A few days later, Le met with the pastor and asked to be baptized. After becoming a member, Le decided to continue studying. He is currently in a training program to become a pastor and involved in various forms of outreach and ministry.
“The Vietnamese community is growing every year,” notes Le. He estimates the current Vietnamese population to be close to three thousand, with more coming as relatives and friends of residents move to the area.
To reach this group, the congregation offers English classes regularly and helps with translating services. “Sometimes someone comes in and has a doctor’s appointment coming up but doesn’t know much English, so we go along and act as an interpreter,” explains Le.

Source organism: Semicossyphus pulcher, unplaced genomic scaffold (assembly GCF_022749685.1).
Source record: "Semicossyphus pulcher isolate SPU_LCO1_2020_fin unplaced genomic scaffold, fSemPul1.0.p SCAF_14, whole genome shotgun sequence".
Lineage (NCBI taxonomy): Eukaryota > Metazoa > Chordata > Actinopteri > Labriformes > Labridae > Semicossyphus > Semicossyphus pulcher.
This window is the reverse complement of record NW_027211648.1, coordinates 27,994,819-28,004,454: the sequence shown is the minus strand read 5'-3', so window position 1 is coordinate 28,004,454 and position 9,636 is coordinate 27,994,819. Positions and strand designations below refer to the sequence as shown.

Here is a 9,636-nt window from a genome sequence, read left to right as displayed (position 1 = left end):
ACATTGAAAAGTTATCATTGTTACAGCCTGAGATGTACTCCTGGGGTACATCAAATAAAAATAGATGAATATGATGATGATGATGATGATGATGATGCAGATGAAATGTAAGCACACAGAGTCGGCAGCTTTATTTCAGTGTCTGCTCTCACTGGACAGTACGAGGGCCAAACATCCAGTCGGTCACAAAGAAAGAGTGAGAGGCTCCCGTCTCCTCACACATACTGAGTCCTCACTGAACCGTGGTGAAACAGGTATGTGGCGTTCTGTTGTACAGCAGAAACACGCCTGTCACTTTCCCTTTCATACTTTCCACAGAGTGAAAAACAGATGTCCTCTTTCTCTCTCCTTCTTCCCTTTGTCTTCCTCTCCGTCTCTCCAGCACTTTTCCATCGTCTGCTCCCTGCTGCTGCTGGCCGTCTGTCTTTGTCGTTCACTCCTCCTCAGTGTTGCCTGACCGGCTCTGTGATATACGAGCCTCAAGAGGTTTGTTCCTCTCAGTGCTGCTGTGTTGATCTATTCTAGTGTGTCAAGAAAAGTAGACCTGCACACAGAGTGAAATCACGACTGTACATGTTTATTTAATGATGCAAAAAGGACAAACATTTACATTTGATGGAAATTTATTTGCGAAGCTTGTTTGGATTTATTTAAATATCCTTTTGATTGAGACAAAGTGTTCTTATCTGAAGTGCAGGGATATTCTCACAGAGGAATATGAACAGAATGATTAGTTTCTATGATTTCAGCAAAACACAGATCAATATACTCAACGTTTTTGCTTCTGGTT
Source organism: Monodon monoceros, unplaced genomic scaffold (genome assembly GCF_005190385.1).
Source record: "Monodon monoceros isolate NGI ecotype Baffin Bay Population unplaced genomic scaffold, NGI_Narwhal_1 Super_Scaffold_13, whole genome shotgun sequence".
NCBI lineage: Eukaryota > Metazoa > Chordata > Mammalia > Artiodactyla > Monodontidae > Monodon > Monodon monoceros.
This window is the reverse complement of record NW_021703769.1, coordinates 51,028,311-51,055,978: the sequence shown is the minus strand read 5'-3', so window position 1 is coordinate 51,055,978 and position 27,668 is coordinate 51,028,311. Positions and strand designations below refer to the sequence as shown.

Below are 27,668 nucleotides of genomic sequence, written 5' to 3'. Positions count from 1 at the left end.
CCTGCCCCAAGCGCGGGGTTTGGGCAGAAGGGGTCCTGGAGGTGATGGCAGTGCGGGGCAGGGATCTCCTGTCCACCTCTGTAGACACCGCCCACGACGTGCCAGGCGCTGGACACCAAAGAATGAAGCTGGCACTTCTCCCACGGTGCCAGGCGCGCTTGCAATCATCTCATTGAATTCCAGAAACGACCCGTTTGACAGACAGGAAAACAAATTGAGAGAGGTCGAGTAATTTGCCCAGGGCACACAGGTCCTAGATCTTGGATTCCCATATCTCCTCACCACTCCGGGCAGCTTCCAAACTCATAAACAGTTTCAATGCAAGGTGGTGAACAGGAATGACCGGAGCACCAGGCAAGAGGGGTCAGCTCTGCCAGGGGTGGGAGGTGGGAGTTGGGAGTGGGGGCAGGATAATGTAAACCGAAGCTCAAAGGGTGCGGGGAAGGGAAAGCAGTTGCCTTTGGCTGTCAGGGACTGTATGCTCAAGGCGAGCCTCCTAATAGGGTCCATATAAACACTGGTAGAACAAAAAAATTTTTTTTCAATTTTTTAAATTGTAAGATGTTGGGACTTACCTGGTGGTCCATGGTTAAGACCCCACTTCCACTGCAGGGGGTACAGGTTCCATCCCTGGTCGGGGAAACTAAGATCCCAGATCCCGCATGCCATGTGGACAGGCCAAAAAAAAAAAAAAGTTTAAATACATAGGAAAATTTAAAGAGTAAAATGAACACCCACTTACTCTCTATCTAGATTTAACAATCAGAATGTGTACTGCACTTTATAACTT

From its facility, the congregation also offers U.S. citizenship classes, which are open to anyone who needs help. “We have had individuals from various Southeast Asian countries come,” notes Le.
Members of the community can also attend classes that have biblical themes. Vietnamese proverbs and pictures are often incorporated into lessons to help communicate principles. One course, for instance, is entitled “Sau Con Mua, Troi Lai Sáng,” which means “After the Rain, the Sun Shines Again.” Its theme centers on the impact of sin as well as the bright future Jesus provides.
Reaching out globally
As Peace in Jesus has gained a reputation in its community as a church that helps people, its members have continually sought ways to provide further assistance. That desire stretches to an international level, as many have connections with family and friends currently living in Vietnam.